Just when we think we know what Jesus is about, he surprises us.
Sometimes the gospel is revealed to us in parables, wonderful teaching stories that give us heavenly messages, using everyday metaphors and images. But sometimes, Jesus just lays the gospel bare – and when it is not dressed up in a beautiful story, it doesn’t come across as being all that pretty or romantic.
During the past few weeks, we’ve seen Jesus take a little respite from his journey to the cross to teach in the synagogue and dine at the house of one of the Pharisees. He performed two healings on the Sabbath, and then, using a parable, taught his followers about true hospitality and inclusiveness that will be a hallmark of the coming kingdom of God. But now, the scene has shifted and Jesus is on the move. He is on the move with a purpose, one that will bring him to Jerusalem and to his ultimate sacrifice on the Cross. By this point, Jesus has become a rock star, with a following that is now shaking up and threatening the established powers in Palestine. Wherever Jesus goes, large crowds are now following him, full of hopes and expectations invested in this new messiah. This must be weighing heavily on Jesus’ mind, as he knows his destiny is not a throne, but the cross - not a coronation, but a crucifixion, – not adoration, but humiliation – and ultimately not revolution, but resurrection. Jesus is counting the cost of his destiny, and in his compassion for the crowd of people that are with him he turns around and hits them with some “tough love”.
When Jesus suddenly turned around to face the crowd following him, they must have stopped immediately, hoping to hear some more wisdom, some more promises, some more beautiful kingdom of God stories where those faithful to God would overcome their faithless oppressors, and live happily ever after. Always the great communicator, Jesus sensed the crowd may have been misinterpreting his message and his destiny. He knew that once the crowds realized what would happen in the end, many, if not all, would abandon him to die alone – a strange fate for one anointed to lead the people to a new generation of glory.
So what the crowd heard must have been very unsettling to them, as I’m sure it is to us today. Aren’t you asking yourself why Jesus called on the people to hate father and mother, wife and children, brothers and sisters, even life itself? This doesn’t sound like the Jesus we know who calls us to love God, love our neighbors, love each other, and love even our enemies. Is it possible that Jesus, the incarnation of a loving God, meant this literally?
Well, the answer to that question is no – and the people following him would have known not to take it literally either – so we should gain a deeper knowledge as to what Jesus means.
To properly understand what Jesus is saying, we need to see these statements of Jesus in their rhetorical context. And given that we are in the midst of one of the most peculiar Presidential races in history, I think we might understand better the exaggerated nature of public speech. Rhetoric is an ancient art, dating back at least to early Greek civilization, where speakers used exaggerated language to draw attention and persuade an audience to adopt a certain point of view. A more modern example of rhetoric would be something similar to what you would find in a 1983 Ronald Reagan speech, when attempting to rally support for his efforts to bring freedom to Eastern Europe, referred to the Soviet Union as “the focus of evil in the modern world”. I doubt President Reagan really meant that the entire Soviet Union was evil, but his exaggeration made an important point about what he stood for and who would be on the right side of history in the end.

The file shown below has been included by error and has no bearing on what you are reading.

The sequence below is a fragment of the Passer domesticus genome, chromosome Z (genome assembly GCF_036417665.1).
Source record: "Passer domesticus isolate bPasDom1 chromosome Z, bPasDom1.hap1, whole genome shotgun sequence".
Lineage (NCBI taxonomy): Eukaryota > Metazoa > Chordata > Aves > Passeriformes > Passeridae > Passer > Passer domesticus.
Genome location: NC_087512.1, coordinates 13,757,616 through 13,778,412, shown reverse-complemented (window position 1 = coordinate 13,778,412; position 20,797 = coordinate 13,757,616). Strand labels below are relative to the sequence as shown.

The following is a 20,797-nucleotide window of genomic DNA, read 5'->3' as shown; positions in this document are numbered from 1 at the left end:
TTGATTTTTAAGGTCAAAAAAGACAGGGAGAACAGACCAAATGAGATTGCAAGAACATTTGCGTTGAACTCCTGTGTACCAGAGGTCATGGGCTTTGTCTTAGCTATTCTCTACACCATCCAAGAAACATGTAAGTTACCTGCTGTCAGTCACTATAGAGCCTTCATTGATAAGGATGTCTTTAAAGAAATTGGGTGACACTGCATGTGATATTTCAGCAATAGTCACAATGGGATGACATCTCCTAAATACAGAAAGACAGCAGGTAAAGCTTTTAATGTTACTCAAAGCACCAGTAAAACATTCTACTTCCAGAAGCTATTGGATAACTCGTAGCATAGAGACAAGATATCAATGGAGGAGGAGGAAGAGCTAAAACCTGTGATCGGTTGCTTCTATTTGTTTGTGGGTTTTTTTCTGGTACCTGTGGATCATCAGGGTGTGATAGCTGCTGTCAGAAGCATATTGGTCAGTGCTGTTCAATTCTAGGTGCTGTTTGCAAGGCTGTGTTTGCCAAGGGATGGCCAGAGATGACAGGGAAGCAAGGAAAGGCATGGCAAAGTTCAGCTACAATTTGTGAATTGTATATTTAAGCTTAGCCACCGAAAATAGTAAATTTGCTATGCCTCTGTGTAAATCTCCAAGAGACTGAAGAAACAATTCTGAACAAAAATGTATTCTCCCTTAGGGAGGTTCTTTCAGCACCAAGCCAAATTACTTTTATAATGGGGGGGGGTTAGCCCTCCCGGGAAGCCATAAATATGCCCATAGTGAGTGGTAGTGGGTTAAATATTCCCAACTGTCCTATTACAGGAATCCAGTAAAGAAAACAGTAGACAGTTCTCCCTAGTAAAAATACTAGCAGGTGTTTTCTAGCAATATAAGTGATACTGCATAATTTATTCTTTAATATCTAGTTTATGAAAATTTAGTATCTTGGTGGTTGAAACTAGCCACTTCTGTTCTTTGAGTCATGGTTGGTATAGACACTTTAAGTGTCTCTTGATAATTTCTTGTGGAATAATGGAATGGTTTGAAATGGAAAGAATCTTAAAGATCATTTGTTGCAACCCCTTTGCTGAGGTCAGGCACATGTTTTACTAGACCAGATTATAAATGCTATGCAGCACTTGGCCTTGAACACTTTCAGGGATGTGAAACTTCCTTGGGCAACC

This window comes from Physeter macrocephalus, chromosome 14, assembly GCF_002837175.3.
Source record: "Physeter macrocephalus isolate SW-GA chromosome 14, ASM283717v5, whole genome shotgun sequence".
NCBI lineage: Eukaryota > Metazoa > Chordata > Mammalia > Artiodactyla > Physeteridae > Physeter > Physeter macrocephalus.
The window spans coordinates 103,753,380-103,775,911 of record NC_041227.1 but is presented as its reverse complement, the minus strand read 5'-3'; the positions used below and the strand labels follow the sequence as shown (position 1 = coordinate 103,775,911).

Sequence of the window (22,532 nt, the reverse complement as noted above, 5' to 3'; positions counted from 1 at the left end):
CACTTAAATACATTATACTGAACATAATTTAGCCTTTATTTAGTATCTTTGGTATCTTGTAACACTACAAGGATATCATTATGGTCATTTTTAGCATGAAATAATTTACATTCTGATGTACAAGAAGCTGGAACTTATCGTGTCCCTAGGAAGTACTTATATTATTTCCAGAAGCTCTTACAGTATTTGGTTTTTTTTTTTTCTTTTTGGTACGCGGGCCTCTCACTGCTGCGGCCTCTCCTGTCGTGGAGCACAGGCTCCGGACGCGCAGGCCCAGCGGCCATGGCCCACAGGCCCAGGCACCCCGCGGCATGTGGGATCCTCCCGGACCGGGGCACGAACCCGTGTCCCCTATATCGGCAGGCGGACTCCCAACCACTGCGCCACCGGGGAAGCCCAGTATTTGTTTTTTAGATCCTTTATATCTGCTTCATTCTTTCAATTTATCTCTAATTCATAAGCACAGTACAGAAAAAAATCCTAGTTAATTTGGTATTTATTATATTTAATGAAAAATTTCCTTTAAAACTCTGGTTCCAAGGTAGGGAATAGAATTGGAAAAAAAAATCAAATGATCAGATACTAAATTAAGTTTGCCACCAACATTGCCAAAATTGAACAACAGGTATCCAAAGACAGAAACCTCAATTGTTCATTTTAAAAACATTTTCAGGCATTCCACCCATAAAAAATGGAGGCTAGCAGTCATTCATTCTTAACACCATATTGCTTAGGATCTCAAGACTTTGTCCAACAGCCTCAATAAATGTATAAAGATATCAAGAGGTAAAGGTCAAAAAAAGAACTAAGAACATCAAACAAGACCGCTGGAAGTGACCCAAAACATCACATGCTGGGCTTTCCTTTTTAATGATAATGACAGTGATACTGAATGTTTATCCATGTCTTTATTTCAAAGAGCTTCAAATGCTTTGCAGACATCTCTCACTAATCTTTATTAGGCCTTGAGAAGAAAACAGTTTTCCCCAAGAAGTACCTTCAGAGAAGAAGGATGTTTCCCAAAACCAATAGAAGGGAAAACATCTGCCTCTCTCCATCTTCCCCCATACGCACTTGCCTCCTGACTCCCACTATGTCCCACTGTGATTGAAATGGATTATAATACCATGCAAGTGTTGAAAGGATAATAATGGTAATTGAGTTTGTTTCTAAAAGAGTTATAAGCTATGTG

And so I doubt Jesus meant that we should literally hate our families and hate even our own lives if we want to be considered his disciples. Used rhetorically, the word hate must be understood comparatively as Jesus calls his audience into a single-minded focus on his mission, ministry and march to the cross. Jesus is not advocating for hatred here, in a literal sense. Instead, Jesus is counseling his followers to give him first allegiance in all matters. Instead of a repudiation of the commandments, it reinforces the first and overriding commandment to love the God who teaches us how to love others. Jesus uses the examples of things that are most dear to us – our families, our lives, and later in the discourse, our most valued possessions – to draw attention to the fact that Jesus wants to be the primary focus of our souls – paradoxically the things he calls us to “hate” will actually end up even more precious to us as we reflect the love of Christ in all our relationships, and in how we use the things we call our possessions.